1. Soooo uplifting, soooo relevant! Thank you for shining on my Monday morning. 😘

    Liked by 1 person

  2. Acceptance is a journey I have been on for a long time … I’m mostly there but still … hmmm a handful of situations and people can trigger a moment of throwing blame and anger around … these outbursts feed on expectations not acceptance 🙂

    Liked by 1 person

    • Acceptance most definitely is a journey Seija. I think of it now less as a point a to b journey and more as a spiral. I move a bit more into it, discover something else about myself, slip back a teeny bit, move around the spiral and constantly, I am moving deeper and higher and along and down and up and closer into acceptance — and yup. I know what you mean about those handful of situations and their triggers! That’s when I really have to practice the question: What’s my role in this? What am I really upset about?… It is a beautiful journey and even though I do want to say sometimes, Are we there yet? — I feel we both share the same desire to always keep learning and growing. Hugs and love.

      Liked by 1 person

  3. LG

    Given my experiences with marriages (17yrs, 3 yrs) I must observe that, after one year, if your biggest problem after 1 yr. is the tussle over paint shopping vs. hockey watching, well … maybe you are overlooking deep troubles, or maybe you are lucky to only have such little shite to worry about.

    Seems to me like you have something else brewing deeper than all that, otherwise why use so much ink? Why use metaphors when the truth is available?

    M

    Liked by 1 person

    • Haha! Sometimes Mark you surprise me with your capacity to read into what I write. I know for me, whenever I project onto someone else what I think they mean, I am inevitably not looking at something in me that was triggered by what they wrote or said or did.

      I don’t think it’s the length/number of the relationship that makes the difference. It’s our willingness to be real, honest, open and vulnerable. It’s our capacity to look at our own stuff even when we want to make it all about the other person’s stuff that keeps us real and gives us opportunity to learn and grow. Using paint chips and hockey as the metaphor for how we can become so caught up in our own self-defeating games is for me, a way to write about the human condition to make it more accessible for others.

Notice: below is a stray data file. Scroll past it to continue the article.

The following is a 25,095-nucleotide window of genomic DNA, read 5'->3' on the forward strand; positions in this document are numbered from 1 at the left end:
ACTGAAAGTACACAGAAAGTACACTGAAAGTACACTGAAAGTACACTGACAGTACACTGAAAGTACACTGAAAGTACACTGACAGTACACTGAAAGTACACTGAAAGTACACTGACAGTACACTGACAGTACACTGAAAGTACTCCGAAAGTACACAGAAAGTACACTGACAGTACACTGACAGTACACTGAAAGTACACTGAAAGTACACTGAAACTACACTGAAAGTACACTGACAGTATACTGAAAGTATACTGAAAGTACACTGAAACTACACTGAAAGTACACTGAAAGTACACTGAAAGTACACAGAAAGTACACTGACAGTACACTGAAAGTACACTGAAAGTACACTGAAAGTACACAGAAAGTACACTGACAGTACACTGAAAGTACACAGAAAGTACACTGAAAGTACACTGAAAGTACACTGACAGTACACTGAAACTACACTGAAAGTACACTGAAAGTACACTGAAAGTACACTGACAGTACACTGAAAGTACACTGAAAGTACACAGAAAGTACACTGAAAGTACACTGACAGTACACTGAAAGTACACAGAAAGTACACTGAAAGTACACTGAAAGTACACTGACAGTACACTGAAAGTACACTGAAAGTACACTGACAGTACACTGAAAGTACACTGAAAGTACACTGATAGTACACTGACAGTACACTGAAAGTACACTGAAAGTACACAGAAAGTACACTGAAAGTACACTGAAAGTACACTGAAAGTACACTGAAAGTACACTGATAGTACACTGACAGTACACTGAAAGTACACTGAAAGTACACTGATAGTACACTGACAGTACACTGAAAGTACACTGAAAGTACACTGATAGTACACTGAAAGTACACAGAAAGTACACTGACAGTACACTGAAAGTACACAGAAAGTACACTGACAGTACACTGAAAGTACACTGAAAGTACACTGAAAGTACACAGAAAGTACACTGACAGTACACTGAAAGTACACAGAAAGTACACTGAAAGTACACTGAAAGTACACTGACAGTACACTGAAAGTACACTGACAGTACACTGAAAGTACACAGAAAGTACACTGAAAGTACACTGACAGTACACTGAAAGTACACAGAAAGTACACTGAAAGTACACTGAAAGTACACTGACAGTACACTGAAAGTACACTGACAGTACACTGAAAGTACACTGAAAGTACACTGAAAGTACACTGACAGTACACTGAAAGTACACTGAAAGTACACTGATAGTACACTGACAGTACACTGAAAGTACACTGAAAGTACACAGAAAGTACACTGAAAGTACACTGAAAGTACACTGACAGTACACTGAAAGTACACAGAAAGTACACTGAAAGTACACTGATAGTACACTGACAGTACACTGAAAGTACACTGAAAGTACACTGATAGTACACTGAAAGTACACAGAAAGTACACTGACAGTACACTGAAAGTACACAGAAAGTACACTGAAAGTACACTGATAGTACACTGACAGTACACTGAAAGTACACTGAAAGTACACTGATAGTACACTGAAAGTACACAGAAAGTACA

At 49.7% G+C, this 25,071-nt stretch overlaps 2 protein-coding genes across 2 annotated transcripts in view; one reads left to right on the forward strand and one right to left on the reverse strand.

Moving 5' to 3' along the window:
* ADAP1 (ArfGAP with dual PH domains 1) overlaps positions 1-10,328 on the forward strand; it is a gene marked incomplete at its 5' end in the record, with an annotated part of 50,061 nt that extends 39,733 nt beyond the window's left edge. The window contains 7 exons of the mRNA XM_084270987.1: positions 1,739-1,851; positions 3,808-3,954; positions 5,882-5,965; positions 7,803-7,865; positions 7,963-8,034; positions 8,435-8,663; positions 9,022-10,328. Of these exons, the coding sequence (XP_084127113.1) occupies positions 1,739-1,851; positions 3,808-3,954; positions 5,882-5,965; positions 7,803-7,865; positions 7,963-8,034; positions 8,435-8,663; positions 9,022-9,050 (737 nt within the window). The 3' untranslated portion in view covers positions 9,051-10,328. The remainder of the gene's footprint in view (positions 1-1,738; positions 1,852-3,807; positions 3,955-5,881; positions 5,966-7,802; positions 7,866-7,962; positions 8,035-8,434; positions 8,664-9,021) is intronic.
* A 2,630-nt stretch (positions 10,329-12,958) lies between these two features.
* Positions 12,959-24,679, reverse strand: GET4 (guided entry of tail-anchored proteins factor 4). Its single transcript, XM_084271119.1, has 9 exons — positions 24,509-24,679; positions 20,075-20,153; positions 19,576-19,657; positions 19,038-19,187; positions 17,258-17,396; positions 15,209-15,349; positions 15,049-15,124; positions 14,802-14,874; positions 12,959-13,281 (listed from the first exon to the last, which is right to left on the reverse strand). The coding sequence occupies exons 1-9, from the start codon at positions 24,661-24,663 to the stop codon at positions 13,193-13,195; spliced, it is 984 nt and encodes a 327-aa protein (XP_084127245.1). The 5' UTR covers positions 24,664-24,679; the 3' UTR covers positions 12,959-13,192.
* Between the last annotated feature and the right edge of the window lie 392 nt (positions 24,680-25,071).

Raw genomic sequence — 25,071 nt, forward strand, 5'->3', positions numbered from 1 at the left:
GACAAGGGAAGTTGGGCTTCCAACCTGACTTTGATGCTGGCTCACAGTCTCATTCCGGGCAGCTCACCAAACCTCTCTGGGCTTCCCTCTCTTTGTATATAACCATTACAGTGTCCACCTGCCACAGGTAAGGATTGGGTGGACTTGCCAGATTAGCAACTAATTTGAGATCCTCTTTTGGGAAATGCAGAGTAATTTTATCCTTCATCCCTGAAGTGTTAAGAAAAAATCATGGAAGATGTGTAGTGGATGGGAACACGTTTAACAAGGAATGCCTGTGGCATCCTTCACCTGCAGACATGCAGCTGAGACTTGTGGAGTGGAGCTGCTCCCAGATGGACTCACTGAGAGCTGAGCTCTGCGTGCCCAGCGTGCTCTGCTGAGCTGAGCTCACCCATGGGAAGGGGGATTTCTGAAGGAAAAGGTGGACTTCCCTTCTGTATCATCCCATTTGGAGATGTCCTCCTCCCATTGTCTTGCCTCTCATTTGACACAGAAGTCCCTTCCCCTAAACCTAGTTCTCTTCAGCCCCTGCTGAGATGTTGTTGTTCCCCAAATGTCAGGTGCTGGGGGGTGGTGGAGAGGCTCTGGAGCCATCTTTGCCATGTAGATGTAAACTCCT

I wonder what triggered in you to create such an edgy response?

      Like

  4. I agree, Louise! Unfortunately, I very recently was involved in a major drama to which I have spent the better part of the last month analyzing. I think we may be more prone to do that kind of work when there is an “endin.” Hopefully we can learn to do the work while the relationship is still alive. Sending hugs and love ♡

    Liked by 1 person

    • Hello lovely Lorrie. I think doing the work while in the relationship is how we keep the relationships alive — and how we can determine which relationships belong in our lives, or not. Had C.C. and I not both been willing to do our own work over these past years, we would not be together today — we would have become so embedded in our own self-defeating games we would have fought for the right to be right and let go of our right for love and happiness.

      Much love to you dear Lorrie. Sending hugs and love back at you! ❤

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  5. If more couples figured out this lesson, there would be less divorce – and a lot more happy couples! 🙂

    Liked by 1 person

    • So true Pam. It has been a lifetime of learning for me. To look at my stuff — and not keep looking at someone else’s stuff — as the source of any discord I may be feeling. It is what I love about the Choices program I am involved with. It is all about looking at self-defeating games and learning tools to keep me playing hard for my right to be real, honest, open and vulnerable. Hugs

      Liked by 1 person